Thought you might like this image. This was observed in a production and testing facility I inspected for safety issues. It was located over a sink where they would plug the device into a 110v / 15 amp outlet.
We use something like that all the time in our maintenance shop to test and repair all sorts of equipment at the work bench.
If it was actually to be used at the sink, that sounds like a bad plan but when we use them, it's no more or less dangerous than sticking your meter's test leads into a 480V panel to check for voltage.
I'm sure this wasn't something intended as a permanent power source but as a piece of test equipment.
I have one of those hanging near my bench, too, as does just about every other electronics tech I have ever worked with. The cord with alligator clips on it was usually called a "suicide cord", to distinguish it from a "cheater cord" which was a cord with a 2 pin connector on the end used to power up an older TV set with the back removed (before they started soldering the cord right to the PC board).
Yes, they can be a very dangerous device in untrained hands, and are probably not OSHA compliant either. And color coding the clips (black/white/green) is a good idea, too!
Dan: Actually, I have built two of these things, which I regularly use for servicing sound equipment and stage lighting dimmers and spotlights (along with an autotransformer for regulating line voltage and a custom-built GFCI box). One cord is equipped with small clips, owing to the tight working space on some types of equipment. I have not been able to find different colored rubber boots (other than red), so I use red for the ungrounded conductor, and black for the grounded conductor (neutral) and the chassis ground. Beside being able to see the insulation color on each conductor, I also use white and green tape on the black boots.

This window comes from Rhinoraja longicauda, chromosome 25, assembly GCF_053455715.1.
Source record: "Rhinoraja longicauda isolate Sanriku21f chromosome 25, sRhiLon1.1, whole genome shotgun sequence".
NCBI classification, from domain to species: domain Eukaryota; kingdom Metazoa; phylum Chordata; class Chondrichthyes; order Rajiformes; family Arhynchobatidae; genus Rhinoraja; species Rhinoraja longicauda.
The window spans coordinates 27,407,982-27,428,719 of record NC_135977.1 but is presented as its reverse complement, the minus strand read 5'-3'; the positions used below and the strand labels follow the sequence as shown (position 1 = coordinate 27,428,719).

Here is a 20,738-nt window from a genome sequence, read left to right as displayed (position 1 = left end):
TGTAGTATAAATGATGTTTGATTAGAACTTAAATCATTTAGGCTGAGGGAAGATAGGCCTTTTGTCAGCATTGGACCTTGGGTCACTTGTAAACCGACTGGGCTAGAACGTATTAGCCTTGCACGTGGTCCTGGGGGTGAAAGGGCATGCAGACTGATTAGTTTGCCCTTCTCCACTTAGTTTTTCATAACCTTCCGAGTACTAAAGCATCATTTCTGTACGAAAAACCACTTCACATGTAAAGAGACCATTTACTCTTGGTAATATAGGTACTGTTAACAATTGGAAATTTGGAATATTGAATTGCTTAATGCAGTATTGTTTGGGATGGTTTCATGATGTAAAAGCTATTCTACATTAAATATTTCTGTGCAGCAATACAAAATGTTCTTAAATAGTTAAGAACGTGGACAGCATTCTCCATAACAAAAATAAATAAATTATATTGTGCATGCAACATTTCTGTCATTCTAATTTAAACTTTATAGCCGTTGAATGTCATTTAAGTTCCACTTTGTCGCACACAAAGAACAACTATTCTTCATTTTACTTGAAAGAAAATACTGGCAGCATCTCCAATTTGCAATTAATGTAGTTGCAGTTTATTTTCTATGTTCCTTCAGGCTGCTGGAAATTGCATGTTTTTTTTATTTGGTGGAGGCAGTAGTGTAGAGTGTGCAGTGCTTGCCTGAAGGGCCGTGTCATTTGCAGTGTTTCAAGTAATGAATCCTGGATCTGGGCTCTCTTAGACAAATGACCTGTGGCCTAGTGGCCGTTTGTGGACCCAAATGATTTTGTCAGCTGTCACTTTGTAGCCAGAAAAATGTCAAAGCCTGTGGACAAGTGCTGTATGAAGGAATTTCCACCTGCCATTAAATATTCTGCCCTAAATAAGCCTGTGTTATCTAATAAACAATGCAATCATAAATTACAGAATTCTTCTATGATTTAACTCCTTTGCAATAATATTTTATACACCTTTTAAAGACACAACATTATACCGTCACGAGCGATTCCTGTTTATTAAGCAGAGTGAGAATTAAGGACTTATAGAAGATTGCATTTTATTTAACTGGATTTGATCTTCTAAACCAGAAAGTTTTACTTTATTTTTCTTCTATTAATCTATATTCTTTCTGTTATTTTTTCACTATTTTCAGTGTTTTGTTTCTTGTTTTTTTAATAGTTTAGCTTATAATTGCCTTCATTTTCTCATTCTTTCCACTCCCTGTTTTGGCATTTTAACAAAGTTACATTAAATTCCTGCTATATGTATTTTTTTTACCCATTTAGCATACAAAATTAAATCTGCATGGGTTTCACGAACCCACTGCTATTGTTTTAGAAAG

I've been using these for quite a few years with excellent results, aside from occasionally having to replace the wire when the rubber insulation starts to turn hard and brittle...a common occurrence down here on the coast.
Using a device such as this (or any kind of electrical equipment) near a sink really opens up a can of worms.
[This message has been edited by mamills (edited 04-23-2002).]
I use leads similar to this (but with a British plug) on my electronics workbench quite regularly -- e.g. to temporarily apply power to a transformer to test secondary voltages, etc. before it's wired into a circuit.
Fine if used properly by someone who knows what he's doing, but obviously I wouldn't recommend it to the average person.